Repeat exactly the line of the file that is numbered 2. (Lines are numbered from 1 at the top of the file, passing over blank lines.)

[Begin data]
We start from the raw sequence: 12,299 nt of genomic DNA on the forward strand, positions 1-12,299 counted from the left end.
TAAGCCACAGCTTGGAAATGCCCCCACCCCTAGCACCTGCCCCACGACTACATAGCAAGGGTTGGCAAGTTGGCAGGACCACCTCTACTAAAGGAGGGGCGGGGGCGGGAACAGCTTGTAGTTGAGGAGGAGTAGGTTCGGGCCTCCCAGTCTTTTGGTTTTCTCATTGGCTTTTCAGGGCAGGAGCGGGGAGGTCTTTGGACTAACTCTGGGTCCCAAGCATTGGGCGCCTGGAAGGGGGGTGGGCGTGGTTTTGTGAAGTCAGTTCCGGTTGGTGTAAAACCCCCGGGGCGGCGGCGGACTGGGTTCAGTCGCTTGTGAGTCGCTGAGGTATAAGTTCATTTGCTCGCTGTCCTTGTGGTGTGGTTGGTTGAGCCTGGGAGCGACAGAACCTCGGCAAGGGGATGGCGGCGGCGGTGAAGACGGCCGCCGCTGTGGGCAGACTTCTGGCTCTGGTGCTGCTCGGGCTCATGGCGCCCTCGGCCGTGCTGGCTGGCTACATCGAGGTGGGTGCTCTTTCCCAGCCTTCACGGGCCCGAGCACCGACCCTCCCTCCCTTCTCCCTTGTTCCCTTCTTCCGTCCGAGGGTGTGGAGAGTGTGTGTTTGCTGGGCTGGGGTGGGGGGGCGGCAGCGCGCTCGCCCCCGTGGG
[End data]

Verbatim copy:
TAAGCCACAGCTTGGAAATGCCCCCACCCCTAGCACCTGCCCCACGACTACATAGCAAGGGTTGGCAAGTTGGCAGGACCACCTCTACTAAAGGAGGGGCGGGGGCGGGAACAGCTTGTAGTTGAGGAGGAGTAGGTTCGGGCCTCCCAGTCTTTTGGTTTTCTCATTGGCTTTTCAGGGCAGGAGCGGGGAGGTCTTTGGACTAACTCTGGGTCCCAAGCATTGGGCGCCTGGAAGGGGGGTGGGCGTGGTTTTGTGAAGTCAGTTCCGGTTGGTGTAAAACCCCCGGGGCGGCGGCGGACTGGGTTCAGTCGCTTGTGAGTCGCTGAGGTATAAGTTCATTTGCTCGCTGTCCTTGTGGTGTGGTTGGTTGAGCCTGGGAGCGACAGAACCTCGGCAAGGGGATGGCGGCGGCGGTGAAGACGGCCGCCGCTGTGGGCAGACTTCTGGCTCTGGTGCTGCTCGGGCTCATGGCGCCCTCGGCCGTGCTGGCTGGCTACATCGAGGTGGGTGCTCTTTCCCAGCCTTCACGGGCCCGAGCACCGACCCTCCCTCCCTTCTCCCTTGTTCCCTTCTTCCGTCCGAGGGTGTGGAGAGTGTGTGTTTGCTGGGCTGGGGTGGGGGGGCGGCAGCGCGCTCGCCCCCGTGGG